Based on serum cotinine levels, 29 dogs (67 per cent) were estimated to have experienced PTSE. We excluded 12 dogs that were either brachycephalic breeds or diagnosed as having bronchomalacia for analysing pulmonary function, because their airway flow may be limited (Bernaerts and others 2010). However, all dogs (n=7) with bronchomalacia were classified as having PTSE. The respiratory diseases of the remaining dogs included interstitial lung disease (three unexposed and six exposed dogs, respectively), bronchiectasis (two and six dogs, respectively ), single subpleural pulmonary nodule of under 5 cm diameter (three and four dogs, respectively), chronic bronchitis (two and three dogs, respectively) and bronchopneumonia (two and zero dogs, respectively), as determined by computed tomography (CT) imaging and bronchoscopy, and there were no any upper airway diseases in all cases. Table 1 shows the body weight, age and BWBP variables in exposed and unexposed dogs. There were no significant differences between the groups in terms of body weight, age and BWBP variables without PEF, PEF/PIF, PAU and PENH. The indexes of airway limitation were significantly higher in exposed dogs than in unexposed dogs (Fig 1). However, there were no statistical differences across five diseases for PEF, PEF/PIF, PAU and PENH.

FIG 1:

Ratio of peak expiratory to inspiratory flows (PEF/PIF), pause (PAU) and enhanced pause (PENH) in dogs with respiratory diseases exposed and unexposed to tobacco smoke. Solid horizontal bars represent median values and boxes represent the 25th–75th percentiles. Whiskers represent the 5th–95th percentiles and outliers are indicated by black dots. There are significant differences among the two groups in PEF/PIF (P<0.001), PAU (P=0.043) and PENH (P=0.002)


Body weight, age and BWBP variables (median with minimum and maximum values) in dogs with respiratory diseases exposed and unexposed to tobacco smoke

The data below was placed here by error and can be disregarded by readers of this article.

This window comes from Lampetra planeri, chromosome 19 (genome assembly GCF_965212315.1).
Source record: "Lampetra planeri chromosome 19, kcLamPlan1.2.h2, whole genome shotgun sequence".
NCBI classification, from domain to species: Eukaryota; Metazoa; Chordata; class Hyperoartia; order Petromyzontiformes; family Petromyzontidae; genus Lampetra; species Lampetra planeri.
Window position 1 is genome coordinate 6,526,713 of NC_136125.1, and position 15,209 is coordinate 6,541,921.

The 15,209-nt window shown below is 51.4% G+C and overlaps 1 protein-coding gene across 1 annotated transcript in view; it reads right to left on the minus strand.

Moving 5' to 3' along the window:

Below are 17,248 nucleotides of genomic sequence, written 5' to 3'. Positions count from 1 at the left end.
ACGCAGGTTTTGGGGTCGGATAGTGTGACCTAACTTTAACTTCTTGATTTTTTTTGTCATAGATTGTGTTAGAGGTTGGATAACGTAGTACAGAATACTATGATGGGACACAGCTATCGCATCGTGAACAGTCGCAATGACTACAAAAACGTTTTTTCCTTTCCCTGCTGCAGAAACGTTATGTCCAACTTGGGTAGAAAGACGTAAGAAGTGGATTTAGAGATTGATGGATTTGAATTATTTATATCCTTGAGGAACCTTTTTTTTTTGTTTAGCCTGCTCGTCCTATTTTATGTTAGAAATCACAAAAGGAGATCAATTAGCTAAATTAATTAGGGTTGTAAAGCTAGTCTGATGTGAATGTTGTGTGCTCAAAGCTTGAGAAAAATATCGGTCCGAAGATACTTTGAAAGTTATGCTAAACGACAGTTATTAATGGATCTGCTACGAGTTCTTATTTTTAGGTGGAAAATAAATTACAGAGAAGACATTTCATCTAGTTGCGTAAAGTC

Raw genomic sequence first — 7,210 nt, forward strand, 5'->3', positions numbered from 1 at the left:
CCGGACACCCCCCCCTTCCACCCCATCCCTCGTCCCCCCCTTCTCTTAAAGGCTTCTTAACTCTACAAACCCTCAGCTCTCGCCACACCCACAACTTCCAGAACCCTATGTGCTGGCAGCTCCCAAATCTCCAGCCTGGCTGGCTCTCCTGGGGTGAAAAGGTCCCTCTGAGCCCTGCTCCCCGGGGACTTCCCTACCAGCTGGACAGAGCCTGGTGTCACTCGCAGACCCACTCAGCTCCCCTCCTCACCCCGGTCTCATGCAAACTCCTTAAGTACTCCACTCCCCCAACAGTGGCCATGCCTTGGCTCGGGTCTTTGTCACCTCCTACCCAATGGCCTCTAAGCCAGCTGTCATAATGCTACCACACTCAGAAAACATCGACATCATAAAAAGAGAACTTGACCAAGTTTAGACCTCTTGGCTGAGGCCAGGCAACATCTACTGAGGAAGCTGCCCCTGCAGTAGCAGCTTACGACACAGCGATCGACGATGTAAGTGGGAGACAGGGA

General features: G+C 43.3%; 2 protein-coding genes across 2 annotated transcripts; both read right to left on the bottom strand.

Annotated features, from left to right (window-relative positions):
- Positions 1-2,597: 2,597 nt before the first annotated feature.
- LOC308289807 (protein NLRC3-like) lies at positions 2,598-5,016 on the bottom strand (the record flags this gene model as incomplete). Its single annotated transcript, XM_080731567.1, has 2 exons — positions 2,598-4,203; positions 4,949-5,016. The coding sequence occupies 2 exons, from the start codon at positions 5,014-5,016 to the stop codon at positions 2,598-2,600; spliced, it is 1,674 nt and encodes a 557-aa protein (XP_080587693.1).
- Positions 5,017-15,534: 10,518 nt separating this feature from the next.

Our study showed slightly increases in airway limitation in dogs due to PTSE. This small change of airway limitation on BWBP may be invisible, as any clinical signs such as a respiratory effort (except chronic cough) would not be detected on visual inspection. In fact, there were no remarkable differences between two groups on the severity of diseases in this study, although we were not able to ascertain the feeling of breathlessness of any of the dogs, of course. BWBP is usually performed under sedation in dogs and was thought less sensitive to assess upper airway function in dogs (Bernaerts and others 2010). In this study, however, BWBP was a useful method to investigate canine pulmonary function because the respiratory effort may be maintained without sedation.

The airway limitation seen in this study is not indicative of the acute effect of PTSE on pulmonary function, because all dogs were isolated from clients for physical examination and inhaled clean air in our hospital at least four hours. An increase in serum nicotine level may induce mild and persistent bronchial contraction because nicotine activates parasympathetic functions via acetylcholine receptors. In humans with chronic bronchitis, tobacco smoke increases sputum secretion. (Comandini and others 2009, Camiciottoli others 2013). Histopathological changes of the airway in dogs with exposure to mainstream tobacco smoke have been reviewed previously (Coggins 2001). Therefore, persistent increases in airway limitation also suggest that chemical and physical insults by PTSE contribute to the development of increased sputum secretion and histopathological changes. In this clinical study, we were not able to examine the sole effect of PTSE without airway disease because it was difficult to prove that dogs with PTSE have no other respiratory diseases, and our hospital did not allow us to perform CT examinations and bronchoscopy on dogs with no respiratory symptoms. This is the main limitation of our study.

In summary, for dogs with respiratory disease, PTSE is conceivably a factor exacerbating and influencing chronic cough.


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  • Provenance: not commissioned; externally peer reviewed

  • Funding This study was supported by a Nihon University Individual Research Grant for (2009) and a grant from the Smoking Research Foundation in Japan (2011–2013).